Q:

What damage does a tornado do?

A:

The damage a tornado can do varies on the size, strength and location. A mile-wide tornado with 200-mph winds can level an entire town, whereas a small tornado with 80-mph winds in an unpopulated area may cause no damage at all.

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Some examples of the damage tornadoes can cause include leveling homes, flipping mobile homes upside down, toppling large trees, picking up cars and dropping them miles away from their original location, and pushing metal shards into tree trunks. The worst damage a tornado can cause, however, is to the lives of the people involved, since injuries and fatalities are common when a tornado hits.

One example of the damage a large tornado can do is the April 27, 2011 Hackleburg, Ala., tornado. The size of the tornado was over a mile wide, and the tornado reached wind speeds of 210 mph, according to the National Weather Service. A total of 72 people lost their lives in Hackleburg. Many of the homes in the town were destroyed, as well as businesses, several schools and a Wrangler factory. It was reported that jeans from the factory were found over 50 miles away. Parts of several roads were picked up and thrown by the tornado.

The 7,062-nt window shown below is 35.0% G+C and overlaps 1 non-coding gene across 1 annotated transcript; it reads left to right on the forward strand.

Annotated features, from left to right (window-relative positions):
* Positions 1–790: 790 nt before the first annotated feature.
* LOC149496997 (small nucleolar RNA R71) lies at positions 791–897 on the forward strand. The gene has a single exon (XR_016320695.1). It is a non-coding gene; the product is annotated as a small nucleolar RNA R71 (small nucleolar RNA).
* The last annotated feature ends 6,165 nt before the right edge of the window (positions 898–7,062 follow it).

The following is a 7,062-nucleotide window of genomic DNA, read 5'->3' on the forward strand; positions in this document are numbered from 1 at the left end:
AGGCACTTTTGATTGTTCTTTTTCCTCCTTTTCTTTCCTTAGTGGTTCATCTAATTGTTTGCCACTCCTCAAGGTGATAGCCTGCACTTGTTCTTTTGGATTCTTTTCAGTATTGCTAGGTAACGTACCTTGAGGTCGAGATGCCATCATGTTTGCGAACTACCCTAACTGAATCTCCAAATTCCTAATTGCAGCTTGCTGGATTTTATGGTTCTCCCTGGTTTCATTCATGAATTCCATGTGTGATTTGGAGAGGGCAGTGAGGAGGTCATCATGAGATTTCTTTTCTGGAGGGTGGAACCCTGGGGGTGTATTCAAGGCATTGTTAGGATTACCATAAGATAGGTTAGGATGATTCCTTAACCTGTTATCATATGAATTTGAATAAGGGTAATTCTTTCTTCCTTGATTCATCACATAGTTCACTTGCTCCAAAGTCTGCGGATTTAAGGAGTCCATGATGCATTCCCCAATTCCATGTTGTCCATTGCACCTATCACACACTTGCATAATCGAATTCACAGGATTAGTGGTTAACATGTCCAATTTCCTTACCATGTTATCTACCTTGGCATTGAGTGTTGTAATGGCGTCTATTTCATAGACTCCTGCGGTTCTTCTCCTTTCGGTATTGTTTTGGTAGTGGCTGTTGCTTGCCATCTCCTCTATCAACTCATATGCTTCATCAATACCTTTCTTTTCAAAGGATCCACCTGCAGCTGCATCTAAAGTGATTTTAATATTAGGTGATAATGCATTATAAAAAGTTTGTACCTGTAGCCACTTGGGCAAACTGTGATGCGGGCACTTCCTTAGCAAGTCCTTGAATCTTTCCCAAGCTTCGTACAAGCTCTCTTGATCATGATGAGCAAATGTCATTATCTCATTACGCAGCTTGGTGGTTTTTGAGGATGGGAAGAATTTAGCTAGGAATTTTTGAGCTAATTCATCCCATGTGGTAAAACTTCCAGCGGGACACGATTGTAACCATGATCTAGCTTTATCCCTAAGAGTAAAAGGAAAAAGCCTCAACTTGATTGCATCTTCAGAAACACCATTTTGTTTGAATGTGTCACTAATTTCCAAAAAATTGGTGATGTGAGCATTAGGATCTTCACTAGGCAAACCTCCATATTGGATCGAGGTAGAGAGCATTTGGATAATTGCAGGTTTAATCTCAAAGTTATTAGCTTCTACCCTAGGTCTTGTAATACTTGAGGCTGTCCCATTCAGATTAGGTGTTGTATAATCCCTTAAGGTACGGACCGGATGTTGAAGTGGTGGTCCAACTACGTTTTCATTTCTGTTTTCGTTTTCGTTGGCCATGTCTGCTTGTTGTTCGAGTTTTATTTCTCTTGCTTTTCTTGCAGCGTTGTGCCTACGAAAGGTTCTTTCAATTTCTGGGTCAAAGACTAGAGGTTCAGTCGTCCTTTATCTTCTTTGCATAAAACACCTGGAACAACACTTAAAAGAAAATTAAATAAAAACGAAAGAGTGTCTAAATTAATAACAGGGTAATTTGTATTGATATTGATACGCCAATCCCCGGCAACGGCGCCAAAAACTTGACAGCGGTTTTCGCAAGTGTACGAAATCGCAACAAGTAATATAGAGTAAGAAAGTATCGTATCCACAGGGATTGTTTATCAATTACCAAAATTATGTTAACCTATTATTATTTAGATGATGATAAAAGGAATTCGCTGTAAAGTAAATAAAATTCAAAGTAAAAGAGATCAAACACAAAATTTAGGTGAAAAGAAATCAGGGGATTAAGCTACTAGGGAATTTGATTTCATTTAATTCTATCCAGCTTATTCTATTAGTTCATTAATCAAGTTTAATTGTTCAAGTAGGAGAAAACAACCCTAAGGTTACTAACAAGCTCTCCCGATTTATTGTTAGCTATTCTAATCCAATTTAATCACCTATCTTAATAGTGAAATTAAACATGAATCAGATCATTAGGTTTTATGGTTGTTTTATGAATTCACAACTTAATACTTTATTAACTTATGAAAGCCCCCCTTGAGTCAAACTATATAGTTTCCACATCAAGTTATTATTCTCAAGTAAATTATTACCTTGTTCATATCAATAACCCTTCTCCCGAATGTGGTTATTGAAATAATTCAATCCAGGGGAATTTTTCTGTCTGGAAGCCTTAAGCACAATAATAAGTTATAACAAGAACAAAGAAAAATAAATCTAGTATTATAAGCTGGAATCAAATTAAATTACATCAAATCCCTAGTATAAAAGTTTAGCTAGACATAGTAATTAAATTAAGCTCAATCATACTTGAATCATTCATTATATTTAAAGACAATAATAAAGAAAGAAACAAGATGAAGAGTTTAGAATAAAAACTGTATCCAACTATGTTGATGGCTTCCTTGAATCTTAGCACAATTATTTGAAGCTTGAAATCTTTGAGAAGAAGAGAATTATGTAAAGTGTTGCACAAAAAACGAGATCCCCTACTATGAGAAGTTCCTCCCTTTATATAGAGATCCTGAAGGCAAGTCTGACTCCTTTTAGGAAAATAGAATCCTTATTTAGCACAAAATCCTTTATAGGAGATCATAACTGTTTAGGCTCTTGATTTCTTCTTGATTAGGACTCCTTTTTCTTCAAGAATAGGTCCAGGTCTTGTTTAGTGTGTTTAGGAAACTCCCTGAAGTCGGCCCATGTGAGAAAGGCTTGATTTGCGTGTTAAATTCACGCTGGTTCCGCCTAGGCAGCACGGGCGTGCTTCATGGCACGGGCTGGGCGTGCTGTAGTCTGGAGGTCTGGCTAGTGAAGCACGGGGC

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    How fast is a tornado?

    A:

    Tornadoes have wind gusts of 65 miles per hour to over 200 miles per hour. Tornadoes are classified by strength and estimated wind speed, according to the Enhanced Fujita Scale, which assigns a rating of between EF0 and EF5.

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    What would it be like to be inside a tornado?

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    What is an isolated tornado?

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    Has anyone survived a tornado?

    A:

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